My recommendations are as follows:
1. Find an old priest you can trust to be your spiritual director and guide you on your vocational journey. You'd be amazed at how much a spiritual director can help you
2. Attend Mass daily as often as possible: The Eucharist bestows profound grace that is essential in any vocational discernment
3. Pray the Liturgy of the Hours: I'd be happy to help you learn how to pray them if need be, and your spiritual director could show you how as well. The Liturgy of the Hours is essential to the life of any priest or religious
4. Trust what God seems to be telling you through the inner workings of your heart: If you're not sure if your feelings are from God or from something else, ask your spiritual director or a trusted friend, priest, or religious.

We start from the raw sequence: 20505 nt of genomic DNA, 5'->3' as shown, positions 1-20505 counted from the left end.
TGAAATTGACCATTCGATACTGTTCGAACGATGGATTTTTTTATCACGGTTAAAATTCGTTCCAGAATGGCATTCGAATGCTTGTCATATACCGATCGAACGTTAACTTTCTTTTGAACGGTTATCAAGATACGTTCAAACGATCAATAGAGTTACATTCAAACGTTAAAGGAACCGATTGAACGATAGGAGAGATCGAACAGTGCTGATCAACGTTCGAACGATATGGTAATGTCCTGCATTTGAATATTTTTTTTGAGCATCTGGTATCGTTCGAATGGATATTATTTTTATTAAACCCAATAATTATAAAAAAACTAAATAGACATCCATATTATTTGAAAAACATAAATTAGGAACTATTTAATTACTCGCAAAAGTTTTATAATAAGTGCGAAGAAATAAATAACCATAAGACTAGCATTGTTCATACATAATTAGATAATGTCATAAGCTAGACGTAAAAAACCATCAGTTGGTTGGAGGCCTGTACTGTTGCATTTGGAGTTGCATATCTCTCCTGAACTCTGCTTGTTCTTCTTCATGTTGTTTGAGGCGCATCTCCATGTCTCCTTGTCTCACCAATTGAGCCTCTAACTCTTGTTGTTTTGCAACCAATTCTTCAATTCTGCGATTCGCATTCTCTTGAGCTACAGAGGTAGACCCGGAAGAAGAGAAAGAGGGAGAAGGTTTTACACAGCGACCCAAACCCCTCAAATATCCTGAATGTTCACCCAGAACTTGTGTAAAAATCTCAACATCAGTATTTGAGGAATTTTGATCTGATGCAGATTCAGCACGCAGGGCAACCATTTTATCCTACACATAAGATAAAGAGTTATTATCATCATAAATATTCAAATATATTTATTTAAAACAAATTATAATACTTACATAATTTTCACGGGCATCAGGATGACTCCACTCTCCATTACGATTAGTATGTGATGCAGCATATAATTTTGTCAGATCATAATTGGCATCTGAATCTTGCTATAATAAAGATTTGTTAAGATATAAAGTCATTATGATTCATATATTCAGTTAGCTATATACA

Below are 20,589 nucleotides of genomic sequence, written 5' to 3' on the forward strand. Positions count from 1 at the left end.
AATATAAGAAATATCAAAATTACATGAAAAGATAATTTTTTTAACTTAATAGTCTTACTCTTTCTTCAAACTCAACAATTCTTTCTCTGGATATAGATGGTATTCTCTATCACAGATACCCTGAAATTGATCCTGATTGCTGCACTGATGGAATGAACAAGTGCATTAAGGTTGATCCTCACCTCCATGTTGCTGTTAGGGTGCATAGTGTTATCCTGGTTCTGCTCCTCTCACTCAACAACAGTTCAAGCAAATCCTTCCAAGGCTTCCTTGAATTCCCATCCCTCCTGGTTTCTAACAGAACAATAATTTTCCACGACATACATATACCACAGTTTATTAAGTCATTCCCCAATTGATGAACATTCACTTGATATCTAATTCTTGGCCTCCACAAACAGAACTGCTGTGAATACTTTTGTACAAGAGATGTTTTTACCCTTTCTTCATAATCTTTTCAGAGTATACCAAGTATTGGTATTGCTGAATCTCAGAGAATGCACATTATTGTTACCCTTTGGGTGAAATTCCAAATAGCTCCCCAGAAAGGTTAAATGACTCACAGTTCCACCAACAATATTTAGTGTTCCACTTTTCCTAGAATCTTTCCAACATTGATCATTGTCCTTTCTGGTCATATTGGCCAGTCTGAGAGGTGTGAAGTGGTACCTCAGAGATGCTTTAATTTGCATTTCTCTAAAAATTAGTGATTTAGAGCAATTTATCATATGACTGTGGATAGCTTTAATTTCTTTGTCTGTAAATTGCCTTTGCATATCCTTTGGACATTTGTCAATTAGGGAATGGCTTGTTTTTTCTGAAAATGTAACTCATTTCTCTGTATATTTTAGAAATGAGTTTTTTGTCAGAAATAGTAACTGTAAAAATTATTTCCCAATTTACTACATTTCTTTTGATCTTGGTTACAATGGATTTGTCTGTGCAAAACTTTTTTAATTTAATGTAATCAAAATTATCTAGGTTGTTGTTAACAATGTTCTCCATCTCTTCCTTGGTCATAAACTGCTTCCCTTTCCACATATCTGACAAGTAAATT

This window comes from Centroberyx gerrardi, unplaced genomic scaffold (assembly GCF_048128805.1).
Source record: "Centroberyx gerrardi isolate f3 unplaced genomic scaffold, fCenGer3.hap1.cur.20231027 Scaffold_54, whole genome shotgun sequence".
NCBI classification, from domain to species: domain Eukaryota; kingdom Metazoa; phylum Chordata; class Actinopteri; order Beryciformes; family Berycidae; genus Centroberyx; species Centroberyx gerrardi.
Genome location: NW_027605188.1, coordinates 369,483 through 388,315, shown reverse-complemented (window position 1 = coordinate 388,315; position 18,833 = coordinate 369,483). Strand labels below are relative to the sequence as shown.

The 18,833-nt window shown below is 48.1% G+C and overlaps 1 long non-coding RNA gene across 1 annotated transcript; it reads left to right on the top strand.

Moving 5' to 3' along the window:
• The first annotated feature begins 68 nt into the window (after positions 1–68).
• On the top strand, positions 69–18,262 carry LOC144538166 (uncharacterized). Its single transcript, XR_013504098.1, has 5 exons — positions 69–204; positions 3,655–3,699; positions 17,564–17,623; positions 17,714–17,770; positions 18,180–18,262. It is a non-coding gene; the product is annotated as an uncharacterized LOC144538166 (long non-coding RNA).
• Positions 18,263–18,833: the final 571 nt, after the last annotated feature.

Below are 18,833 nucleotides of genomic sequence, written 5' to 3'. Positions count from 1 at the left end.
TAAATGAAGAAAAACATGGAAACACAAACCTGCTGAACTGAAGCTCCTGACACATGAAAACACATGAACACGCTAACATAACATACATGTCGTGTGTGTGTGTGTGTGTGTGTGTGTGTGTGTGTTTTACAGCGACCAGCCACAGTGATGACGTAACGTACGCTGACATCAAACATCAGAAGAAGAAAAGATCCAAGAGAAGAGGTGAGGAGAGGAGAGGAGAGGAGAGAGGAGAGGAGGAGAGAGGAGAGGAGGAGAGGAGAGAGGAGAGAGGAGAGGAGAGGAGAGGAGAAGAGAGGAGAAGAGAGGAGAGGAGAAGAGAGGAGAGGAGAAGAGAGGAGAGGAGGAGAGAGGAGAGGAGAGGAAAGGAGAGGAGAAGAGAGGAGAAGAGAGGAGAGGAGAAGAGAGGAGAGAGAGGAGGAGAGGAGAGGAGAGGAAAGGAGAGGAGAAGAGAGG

5. Take comfort from the words of our late Holy Father, Pope John Paul the Great:"Let Yourself be summoned by the love of Christ, recognize his voice which rings in the temple of your heart. Have no fear of the fact that the response He requires is radical, because Jesus, who first loved you, is ready to give what he asks of you.If He asks much it is because He knows that you can give much."
6. I'm in the same predicament as you are, and so are the other members of this blog. We don't know for sure where we are called, we are just following where God seems to be leading us, so don't be afraid to ask if you need someone to talk to. We're all in the same boat, and myself and the other members of this blog are here to support each other and our fellow brothers and sisters in discernment.